Working on perfection
My entire experience with using the Beam was hiccup free, and that's by meticulous design — beyond just the obvious cheats I enjoyed in Scott's office of a fancy microphone and light, and the direct microwave network link between Willow and Suitable's offices (ed. note: not connected to the internet). Scott explained that Texai was built with off-the-shelf components, and each one was at 80 percent of what it needed to be — which works out to roughly zero percent reliability. They realized that they had to compete with telecom reliability, which is in the 99.99 percent range.
Beam's primary challenge is network reliability. The "robot" has no automation, and therefore can't roll around hunting for a signal, or return to its base on its own. Suitable has put two high-end Wi-Fi cards into the device, with one of them searching for a better connection at all times, making a seamless handoff when it finds one. The robot can also support 4G modems and even custom 900MHz networks if it needs to.
In fact, Suitable is so concerned with network reliability that it's currently limiting its customer pool to nearby companies, so it can more easily service them. In addition to the robot's cost, there's a $2,400 yearly service fee per device, and Suitable is also spending considerable time reworking the Wi-Fi networks of clients up front.
Scott calls Wi-Fi networking "insanely complicated," and that you need a lot more access points than you think. It’s turned a robotics company into a networking company in many ways. While I was in Scott's office, an IT guy logged in to the Beam behind us, testing packet loss from a client's location.
Networking is just the most obvious part of making the Beam a success, however. As I look back on my time with the device, any number of problems could've made the experience less enjoyable — and ultimately off-putting. Video degradation would make it harder to see the expressions and body language of the locals; a weaker speaker or microphone would make communication with other Beams impossible; hiccups or difficulty in steering would make navigating a busy office a chore; a briefer battery life (Beam is rated at 8-10 hours) would be annoying; and any instability in the software or hardware would mean a dead Beam would be left stranded, requiring locals to play doctor.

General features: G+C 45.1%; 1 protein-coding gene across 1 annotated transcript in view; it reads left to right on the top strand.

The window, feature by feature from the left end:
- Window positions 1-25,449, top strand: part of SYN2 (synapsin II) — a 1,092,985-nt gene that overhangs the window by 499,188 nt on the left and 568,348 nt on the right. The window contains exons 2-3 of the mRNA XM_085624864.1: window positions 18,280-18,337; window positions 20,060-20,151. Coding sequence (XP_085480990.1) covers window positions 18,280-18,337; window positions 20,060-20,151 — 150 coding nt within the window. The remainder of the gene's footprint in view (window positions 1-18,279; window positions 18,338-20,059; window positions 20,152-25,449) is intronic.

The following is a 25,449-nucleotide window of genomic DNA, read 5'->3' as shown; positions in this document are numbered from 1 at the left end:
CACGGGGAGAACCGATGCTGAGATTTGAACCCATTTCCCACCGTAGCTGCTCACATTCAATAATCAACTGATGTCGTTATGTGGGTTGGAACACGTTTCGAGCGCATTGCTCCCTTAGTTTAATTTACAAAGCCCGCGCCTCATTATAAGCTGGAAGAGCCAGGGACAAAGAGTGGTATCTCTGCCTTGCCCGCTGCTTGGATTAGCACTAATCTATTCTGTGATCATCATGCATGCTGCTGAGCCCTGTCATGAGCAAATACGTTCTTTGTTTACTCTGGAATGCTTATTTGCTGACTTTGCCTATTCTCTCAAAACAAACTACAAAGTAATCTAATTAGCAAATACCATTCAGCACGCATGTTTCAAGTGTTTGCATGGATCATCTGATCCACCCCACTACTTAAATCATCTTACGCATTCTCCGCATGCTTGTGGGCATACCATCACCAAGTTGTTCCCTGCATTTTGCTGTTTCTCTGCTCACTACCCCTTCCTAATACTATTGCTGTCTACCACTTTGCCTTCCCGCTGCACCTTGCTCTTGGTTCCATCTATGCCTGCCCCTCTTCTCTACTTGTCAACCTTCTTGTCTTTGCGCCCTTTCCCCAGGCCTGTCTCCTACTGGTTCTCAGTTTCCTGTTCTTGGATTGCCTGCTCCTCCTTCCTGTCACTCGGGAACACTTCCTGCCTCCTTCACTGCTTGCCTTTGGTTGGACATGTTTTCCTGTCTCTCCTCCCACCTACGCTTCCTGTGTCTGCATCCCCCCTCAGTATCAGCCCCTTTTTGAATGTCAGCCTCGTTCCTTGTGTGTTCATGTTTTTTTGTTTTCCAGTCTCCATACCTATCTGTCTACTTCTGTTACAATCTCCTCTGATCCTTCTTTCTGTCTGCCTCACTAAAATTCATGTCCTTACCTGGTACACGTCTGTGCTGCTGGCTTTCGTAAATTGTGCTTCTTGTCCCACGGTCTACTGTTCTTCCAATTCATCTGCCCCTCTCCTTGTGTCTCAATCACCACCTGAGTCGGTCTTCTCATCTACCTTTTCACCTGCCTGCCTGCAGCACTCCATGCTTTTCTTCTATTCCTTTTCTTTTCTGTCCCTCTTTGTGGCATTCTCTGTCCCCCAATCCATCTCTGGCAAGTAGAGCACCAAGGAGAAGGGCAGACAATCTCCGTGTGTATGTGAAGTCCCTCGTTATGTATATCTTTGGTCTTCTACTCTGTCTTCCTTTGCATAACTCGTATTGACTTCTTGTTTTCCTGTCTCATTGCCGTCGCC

During my factory tour, I saw assembled Beams being put through 48 hour mechanical torture tests before being shipped to companies, and each component is tested individually as well — Suitable uses some of Willow Garage's expertise in putting together its own over-engineered $400,000 PR2 robot. Scott said the goal is to make a product that can last for three years of constant use, which translates to around 10 years of average lifespan.
The true test
In the Wall Street Journal, Rachel Emma Silverman recently wrote about her experiences telecommuting with an Anybot QB. Her primary problem was networking, and the device failed often enough that it required a full-time babysitter. But with the Beam, there's nothing to babysit. Outside a power button, there are no local controls for the Beam — there's no touchscreen, and you don't "answer" a "call" from a Beam, the telecommuter just appears at her own initiative.
If the Beam can get past the babysitter problem, the networking problem, the price problem, and the cultural acceptance problem, I think it has a chance to be a serious transformation in how people work. Telepresence has always made sense, it just needs to be frictionless before it can take off — it's 99.99 percent or bust.